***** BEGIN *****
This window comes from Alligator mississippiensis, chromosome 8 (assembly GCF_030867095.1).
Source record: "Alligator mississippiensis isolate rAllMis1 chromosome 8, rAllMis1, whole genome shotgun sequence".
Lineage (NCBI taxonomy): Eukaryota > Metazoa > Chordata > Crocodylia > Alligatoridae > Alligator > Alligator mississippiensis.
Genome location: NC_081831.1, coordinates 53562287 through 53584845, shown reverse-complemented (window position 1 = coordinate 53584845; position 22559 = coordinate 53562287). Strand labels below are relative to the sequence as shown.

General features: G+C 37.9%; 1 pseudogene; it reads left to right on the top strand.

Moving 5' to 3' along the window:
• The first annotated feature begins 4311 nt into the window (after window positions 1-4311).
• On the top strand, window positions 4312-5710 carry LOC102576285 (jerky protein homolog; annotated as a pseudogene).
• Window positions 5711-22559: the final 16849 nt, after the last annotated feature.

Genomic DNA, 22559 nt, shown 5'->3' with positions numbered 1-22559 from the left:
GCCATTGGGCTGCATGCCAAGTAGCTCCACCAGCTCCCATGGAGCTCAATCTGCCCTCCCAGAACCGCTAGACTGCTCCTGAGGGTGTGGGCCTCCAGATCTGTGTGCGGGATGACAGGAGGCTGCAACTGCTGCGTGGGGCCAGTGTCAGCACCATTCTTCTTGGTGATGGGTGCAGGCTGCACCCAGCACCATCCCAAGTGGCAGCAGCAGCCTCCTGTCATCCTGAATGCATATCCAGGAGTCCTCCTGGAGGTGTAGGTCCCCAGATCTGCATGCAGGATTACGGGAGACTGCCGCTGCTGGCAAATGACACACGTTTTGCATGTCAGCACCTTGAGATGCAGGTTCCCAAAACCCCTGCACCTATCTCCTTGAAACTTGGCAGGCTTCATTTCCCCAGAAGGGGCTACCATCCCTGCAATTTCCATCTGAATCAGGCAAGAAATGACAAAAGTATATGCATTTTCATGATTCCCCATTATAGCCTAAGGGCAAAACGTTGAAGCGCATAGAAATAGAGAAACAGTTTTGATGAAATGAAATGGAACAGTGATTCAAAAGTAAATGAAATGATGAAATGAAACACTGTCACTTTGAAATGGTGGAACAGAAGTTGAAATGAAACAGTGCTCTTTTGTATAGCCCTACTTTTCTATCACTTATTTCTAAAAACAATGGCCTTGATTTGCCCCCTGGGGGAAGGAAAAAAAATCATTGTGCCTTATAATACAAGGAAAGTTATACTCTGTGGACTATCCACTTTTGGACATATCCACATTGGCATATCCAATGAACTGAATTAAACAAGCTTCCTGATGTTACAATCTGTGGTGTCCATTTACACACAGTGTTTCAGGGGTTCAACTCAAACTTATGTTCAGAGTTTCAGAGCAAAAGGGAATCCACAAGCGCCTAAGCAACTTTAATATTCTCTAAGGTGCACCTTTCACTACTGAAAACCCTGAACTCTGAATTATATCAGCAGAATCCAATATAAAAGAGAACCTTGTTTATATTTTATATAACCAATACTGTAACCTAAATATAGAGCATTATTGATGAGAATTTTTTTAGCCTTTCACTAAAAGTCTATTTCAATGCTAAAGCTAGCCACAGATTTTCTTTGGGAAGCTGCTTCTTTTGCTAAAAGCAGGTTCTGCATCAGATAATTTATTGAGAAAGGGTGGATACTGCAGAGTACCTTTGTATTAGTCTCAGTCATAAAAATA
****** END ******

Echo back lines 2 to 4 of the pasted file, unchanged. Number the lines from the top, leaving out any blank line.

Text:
Source record: "Alligator mississippiensis isolate rAllMis1 chromosome 8, rAllMis1, whole genome shotgun sequence".
Lineage (NCBI taxonomy): Eukaryota > Metazoa > Chordata > Crocodylia > Alligatoridae > Alligator > Alligator mississippiensis.
Genome location: NC_081831.1, coordinates 53562287 through 53584845, shown reverse-complemented (window position 1 = coordinate 53584845; position 22559 = coordinate 53562287). Strand labels below are relative to the sequence as shown.